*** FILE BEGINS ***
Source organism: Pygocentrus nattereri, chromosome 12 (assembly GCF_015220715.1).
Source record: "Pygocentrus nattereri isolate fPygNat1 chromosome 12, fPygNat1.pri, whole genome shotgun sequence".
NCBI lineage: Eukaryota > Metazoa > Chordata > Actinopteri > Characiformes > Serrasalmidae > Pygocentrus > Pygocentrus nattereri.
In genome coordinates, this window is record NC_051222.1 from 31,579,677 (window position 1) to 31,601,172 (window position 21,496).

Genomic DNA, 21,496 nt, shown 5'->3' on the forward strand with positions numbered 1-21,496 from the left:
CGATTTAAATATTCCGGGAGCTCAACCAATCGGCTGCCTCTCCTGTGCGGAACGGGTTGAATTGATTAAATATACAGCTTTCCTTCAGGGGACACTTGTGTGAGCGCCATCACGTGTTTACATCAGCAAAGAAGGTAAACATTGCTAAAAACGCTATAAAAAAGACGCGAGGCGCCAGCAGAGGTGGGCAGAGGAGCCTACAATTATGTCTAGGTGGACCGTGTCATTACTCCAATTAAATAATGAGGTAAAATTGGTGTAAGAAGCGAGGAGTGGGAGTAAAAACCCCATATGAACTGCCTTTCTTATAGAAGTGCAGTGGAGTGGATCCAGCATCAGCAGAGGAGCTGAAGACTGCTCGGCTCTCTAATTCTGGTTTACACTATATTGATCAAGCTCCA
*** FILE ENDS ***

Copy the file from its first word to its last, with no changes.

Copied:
Source organism: Pygocentrus nattereri, chromosome 12 (assembly GCF_015220715.1).
Source record: "Pygocentrus nattereri isolate fPygNat1 chromosome 12, fPygNat1.pri, whole genome shotgun sequence".
NCBI lineage: Eukaryota > Metazoa > Chordata > Actinopteri > Characiformes > Serrasalmidae > Pygocentrus > Pygocentrus nattereri.
In genome coordinates, this window is record NC_051222.1 from 31,579,677 (window position 1) to 31,601,172 (window position 21,496).

Genomic DNA, 21,496 nt, shown 5'->3' on the forward strand with positions numbered 1-21,496 from the left:
CGATTTAAATATTCCGGGAGCTCAACCAATCGGCTGCCTCTCCTGTGCGGAACGGGTTGAATTGATTAAATATACAGCTTTCCTTCAGGGGACACTTGTGTGAGCGCCATCACGTGTTTACATCAGCAAAGAAGGTAAACATTGCTAAAAACGCTATAAAAAAGACGCGAGGCGCCAGCAGAGGTGGGCAGAGGAGCCTACAATTATGTCTAGGTGGACCGTGTCATTACTCCAATTAAATAATGAGGTAAAATTGGTGTAAGAAGCGAGGAGTGGGAGTAAAAACCCCATATGAACTGCCTTTCTTATAGAAGTGCAGTGGAGTGGATCCAGCATCAGCAGAGGAGCTGAAGACTGCTCGGCTCTCTAATTCTGGTTTACACTATATTGATCAAGCTCCA